DIY
Gamer
Kit
 
Lay everything out on the table
PCB
Start Button
Push Buttons
Header Pins
DIL Sockets
Integrated Circuit (8 Bit Shift Register)
Integrated Circuit (LED Driver)
Matrix Sockets
LED Matrix
Buzzer
LED (Red)
Spare LED (Green)
Infrared Transmitter (Blue)
Infrared Receiver
Front Acrylic
Back Acrylic
1k ohm Resistor
Start Switch
Nuts
Bolts (2 long, 3 short)
Spacers (2 long, 3 short)
Arduino Uno
USB Cable
9v Battery Contacts
9v Battery
Not included
Lanyard
Turn your soldering iron on at 300º (or 572ºF)
It can take up to 10 minutes for your iron to heat up.

A soldering iron can cause harm if not handled correctly, follow these rules and you'll be safe.
If you get burnt, put your finger in cold water for 10 minutes
Tie long hair back to keep it out of the way
Use goggles to protect your eyes
Wet your sponge
Ignore this step if your soldering iron does not have a sponge.
Hold your iron like a pencil
When you're done using it, put it back in the cradle.
Find the hottest side of your iron by melting a little bit of solder
Try rotating it until you find the hottest part.
Find the PCB
A PCB (Printed Circuit Board) has been specially designed with metal lines and pads that connect together.

When you connect components into them with solder, electrical connections are made.
Find the Push Buttons
A button completes a circuit allowing electricity to flow when pressed, and breaks the circuit, stopping the flow when unpressed.
Snap them into the PCB
Flip PCB and secure with tac so it doesn't move
This keeps the PCB steady while soldering.
Solder all buttons
Having trouble soldering?

Check out our how-to videos »
Check your solder joints
A good solder joint should look like a pyramid and the gold pad should be completely covered with solder.

Having trouble soldering?

Check out our how-to videos »
Find the Start button
This is the same as the other buttons, just smaller.

It completes a circuit allowing electricity to flow when pressed, and breaks the circuit stopping the flow when unpressed.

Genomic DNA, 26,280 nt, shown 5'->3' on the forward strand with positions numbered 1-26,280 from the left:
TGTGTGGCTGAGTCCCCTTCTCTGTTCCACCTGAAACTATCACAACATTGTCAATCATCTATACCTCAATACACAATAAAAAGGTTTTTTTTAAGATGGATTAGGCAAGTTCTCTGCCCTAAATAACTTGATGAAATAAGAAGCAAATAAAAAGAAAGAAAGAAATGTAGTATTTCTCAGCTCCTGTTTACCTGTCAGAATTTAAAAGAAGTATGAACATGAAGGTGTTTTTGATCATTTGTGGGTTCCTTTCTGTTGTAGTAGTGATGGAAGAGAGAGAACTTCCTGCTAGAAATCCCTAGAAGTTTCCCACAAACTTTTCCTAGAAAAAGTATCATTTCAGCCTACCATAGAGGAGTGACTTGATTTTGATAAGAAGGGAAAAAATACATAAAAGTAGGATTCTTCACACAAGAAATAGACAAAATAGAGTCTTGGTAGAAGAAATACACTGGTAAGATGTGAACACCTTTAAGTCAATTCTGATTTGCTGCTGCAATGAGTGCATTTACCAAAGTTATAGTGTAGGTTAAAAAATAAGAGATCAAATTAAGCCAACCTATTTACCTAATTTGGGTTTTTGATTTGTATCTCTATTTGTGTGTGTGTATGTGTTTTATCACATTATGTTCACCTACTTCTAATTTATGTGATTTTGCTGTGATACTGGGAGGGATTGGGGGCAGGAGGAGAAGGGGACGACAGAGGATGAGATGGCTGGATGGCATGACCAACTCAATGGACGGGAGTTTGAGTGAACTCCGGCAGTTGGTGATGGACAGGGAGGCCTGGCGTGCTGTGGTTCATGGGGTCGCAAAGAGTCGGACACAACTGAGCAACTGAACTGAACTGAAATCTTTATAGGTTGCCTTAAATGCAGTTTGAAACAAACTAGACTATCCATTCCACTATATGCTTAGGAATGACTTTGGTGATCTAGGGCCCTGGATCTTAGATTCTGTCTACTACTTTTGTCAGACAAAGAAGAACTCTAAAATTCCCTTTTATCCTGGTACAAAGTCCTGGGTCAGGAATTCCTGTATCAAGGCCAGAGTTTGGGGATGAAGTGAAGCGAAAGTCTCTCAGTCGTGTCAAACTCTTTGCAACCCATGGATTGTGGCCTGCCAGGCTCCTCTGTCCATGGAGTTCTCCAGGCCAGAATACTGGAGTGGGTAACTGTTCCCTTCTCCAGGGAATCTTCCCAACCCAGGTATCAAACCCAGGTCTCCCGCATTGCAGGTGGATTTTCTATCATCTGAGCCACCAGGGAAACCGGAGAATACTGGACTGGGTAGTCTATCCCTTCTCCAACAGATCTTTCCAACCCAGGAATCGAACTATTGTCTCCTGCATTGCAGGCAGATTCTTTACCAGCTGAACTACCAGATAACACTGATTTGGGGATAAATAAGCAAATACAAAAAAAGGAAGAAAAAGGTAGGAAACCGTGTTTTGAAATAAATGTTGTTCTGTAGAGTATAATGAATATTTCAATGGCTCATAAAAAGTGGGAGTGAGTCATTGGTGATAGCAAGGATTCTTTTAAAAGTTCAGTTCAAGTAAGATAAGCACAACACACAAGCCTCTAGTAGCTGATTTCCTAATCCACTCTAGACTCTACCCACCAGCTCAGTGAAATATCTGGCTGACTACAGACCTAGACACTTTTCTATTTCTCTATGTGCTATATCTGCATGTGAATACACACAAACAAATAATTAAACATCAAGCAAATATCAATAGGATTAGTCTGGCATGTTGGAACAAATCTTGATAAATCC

Snap it into the PCB
Flip the PCB and solder
Find the DIL sockets
A DIL (dual in line) socket is a little holder for the Integrated Circuits. These are soldered onto the board so that we can then slot the Integrated Circuit into them.

They protect the ICs from heat when soldering and also means they can be replaced quickly and easily.
Place them on the PCB
The notch should be at the top to remind us to the place the chips in the right way round.
Flip the PCB and solder
These really don't like staying in to be soldered, so carefully secure with tac, being careful not to get it stuck in the socket holes.
Find the IC chips
An IC (Integrated Circuit) is a whole circuit in itself, but very very small and made of silicon.

These 2 ICs look very similar but you will notice they have different codes printed on them and do very different things:

MIC 5891 is an 8-Bit Shift Register

TLC 5916 is the LED Driver
Gently bend the IC legs on your table so they are perpendicular
Place each row of legs on a hard flat surface and gently press to bend the legs equally.

This will help them slot easily into the DIL socket

They are very delicate, if you bent them in a funny way, slowly nudge them back into place.
Push the ICs into the DIL sockets
Check the notches on the IC are located at the top, the same as the DIL socket.
FIND THE LED MATRIX AND THE LED MATRIX SOCKETS
An LED matrix or LED display is a low-resolution display made up of an array (grid) of LEDs. You'll use the sockets to connect the matrix to the PCB.
Slot the LED matrix pins into the sockets
Slot them in the PCB
Flip PCB over and solder
Remove the LED Matrix
We need to temporarily remove it so that we can solder more components underneath it.
Find your Resistor
A resistor is used in a circuit to restrict the flow of electrical current.

Some limit the flow more than others. The colour bands tell us their resistance value. The resistance is measured in Ohms.

The 1K resistor will control the brightness of the LED matrix screen.
Bend legs into a U shape
Use a flat hard surface like your desk or table to bend the legs against. This will give you a nice crisp corner.
Place in PCB
Flip PCB and solder
Snip legs
Hold the snips flat side down and snip just above the top of the solder joint.

Remember to hold the leg to stop it pinging off.
Find the Header Pins
A Header pin simply fits into a socket to make an electrical connection, like a wire.
Push them into your Arduino